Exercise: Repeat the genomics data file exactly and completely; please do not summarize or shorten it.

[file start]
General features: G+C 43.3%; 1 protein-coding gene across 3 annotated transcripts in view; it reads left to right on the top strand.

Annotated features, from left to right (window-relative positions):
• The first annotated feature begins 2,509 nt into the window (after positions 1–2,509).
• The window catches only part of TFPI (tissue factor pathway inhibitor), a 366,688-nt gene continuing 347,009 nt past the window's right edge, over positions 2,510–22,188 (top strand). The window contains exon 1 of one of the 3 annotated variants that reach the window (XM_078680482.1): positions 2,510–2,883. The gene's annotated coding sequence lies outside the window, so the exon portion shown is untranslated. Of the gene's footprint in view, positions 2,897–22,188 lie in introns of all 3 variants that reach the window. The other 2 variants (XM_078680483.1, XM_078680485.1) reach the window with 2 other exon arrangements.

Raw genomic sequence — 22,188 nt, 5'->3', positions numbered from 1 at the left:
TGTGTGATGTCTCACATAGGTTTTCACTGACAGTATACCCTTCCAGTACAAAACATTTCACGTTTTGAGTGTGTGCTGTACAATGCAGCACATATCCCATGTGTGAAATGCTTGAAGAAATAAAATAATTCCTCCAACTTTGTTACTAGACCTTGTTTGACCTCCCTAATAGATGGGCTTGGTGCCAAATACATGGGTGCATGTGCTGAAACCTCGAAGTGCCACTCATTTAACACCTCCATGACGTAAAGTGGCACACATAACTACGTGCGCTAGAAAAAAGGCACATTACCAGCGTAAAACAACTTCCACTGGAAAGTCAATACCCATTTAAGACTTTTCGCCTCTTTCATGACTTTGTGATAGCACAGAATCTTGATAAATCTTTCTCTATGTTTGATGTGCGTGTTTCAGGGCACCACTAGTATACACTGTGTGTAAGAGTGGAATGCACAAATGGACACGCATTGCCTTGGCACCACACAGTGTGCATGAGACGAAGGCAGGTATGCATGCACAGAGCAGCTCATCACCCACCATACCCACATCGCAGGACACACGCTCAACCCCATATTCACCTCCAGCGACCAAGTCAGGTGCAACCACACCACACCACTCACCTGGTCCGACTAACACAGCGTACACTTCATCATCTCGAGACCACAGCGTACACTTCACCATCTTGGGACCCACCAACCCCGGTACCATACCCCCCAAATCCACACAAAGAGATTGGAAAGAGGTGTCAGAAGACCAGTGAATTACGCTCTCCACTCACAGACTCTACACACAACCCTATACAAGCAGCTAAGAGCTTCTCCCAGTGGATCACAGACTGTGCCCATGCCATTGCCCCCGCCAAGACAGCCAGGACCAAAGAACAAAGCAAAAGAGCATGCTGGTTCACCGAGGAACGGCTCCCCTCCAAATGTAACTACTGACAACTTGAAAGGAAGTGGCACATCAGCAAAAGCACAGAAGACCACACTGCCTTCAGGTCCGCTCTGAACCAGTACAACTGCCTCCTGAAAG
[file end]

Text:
General features: G+C 43.3%; 1 protein-coding gene across 3 annotated transcripts in view; it reads left to right on the top strand.

Annotated features, from left to right (window-relative positions):
• The first annotated feature begins 2,509 nt into the window (after positions 1–2,509).
• The window catches only part of TFPI (tissue factor pathway inhibitor), a 366,688-nt gene continuing 347,009 nt past the window's right edge, over positions 2,510–22,188 (top strand). The window contains exon 1 of one of the 3 annotated variants that reach the window (XM_078680482.1): positions 2,510–2,883. The gene's annotated coding sequence lies outside the window, so the exon portion shown is untranslated. Of the gene's footprint in view, positions 2,897–22,188 lie in introns of all 3 variants that reach the window. The other 2 variants (XM_078680483.1, XM_078680485.1) reach the window with 2 other exon arrangements.

Raw genomic sequence — 22,188 nt, 5'->3', positions numbered from 1 at the left:
TGTGTGATGTCTCACATAGGTTTTCACTGACAGTATACCCTTCCAGTACAAAACATTTCACGTTTTGAGTGTGTGCTGTACAATGCAGCACATATCCCATGTGTGAAATGCTTGAAGAAATAAAATAATTCCTCCAACTTTGTTACTAGACCTTGTTTGACCTCCCTAATAGATGGGCTTGGTGCCAAATACATGGGTGCATGTGCTGAAACCTCGAAGTGCCACTCATTTAACACCTCCATGACGTAAAGTGGCACACATAACTACGTGCGCTAGAAAAAAGGCACATTACCAGCGTAAAACAACTTCCACTGGAAAGTCAATACCCATTTAAGACTTTTCGCCTCTTTCATGACTTTGTGATAGCACAGAATCTTGATAAATCTTTCTCTATGTTTGATGTGCGTGTTTCAGGGCACCACTAGTATACACTGTGTGTAAGAGTGGAATGCACAAATGGACACGCATTGCCTTGGCACCACACAGTGTGCATGAGACGAAGGCAGGTATGCATGCACAGAGCAGCTCATCACCCACCATACCCACATCGCAGGACACACGCTCAACCCCATATTCACCTCCAGCGACCAAGTCAGGTGCAACCACACCACACCACTCACCTGGTCCGACTAACACAGCGTACACTTCATCATCTCGAGACCACAGCGTACACTTCACCATCTTGGGACCCACCAACCCCGGTACCATACCCCCCAAATCCACACAAAGAGATTGGAAAGAGGTGTCAGAAGACCAGTGAATTACGCTCTCCACTCACAGACTCTACACACAACCCTATACAAGCAGCTAAGAGCTTCTCCCAGTGGATCACAGACTGTGCCCATGCCATTGCCCCCGCCAAGACAGCCAGGACCAAAGAACAAAGCAAAAGAGCATGCTGGTTCACCGAGGAACGGCTCCCCTCCAAATGTAACTACTGACAACTTGAAAGGAAGTGGCACATCAGCAAAAGCACAGAAGACCACACTGCCTTCAGGTCCGCTCTGAACCAGTACAACTGCCTCCTGAAAG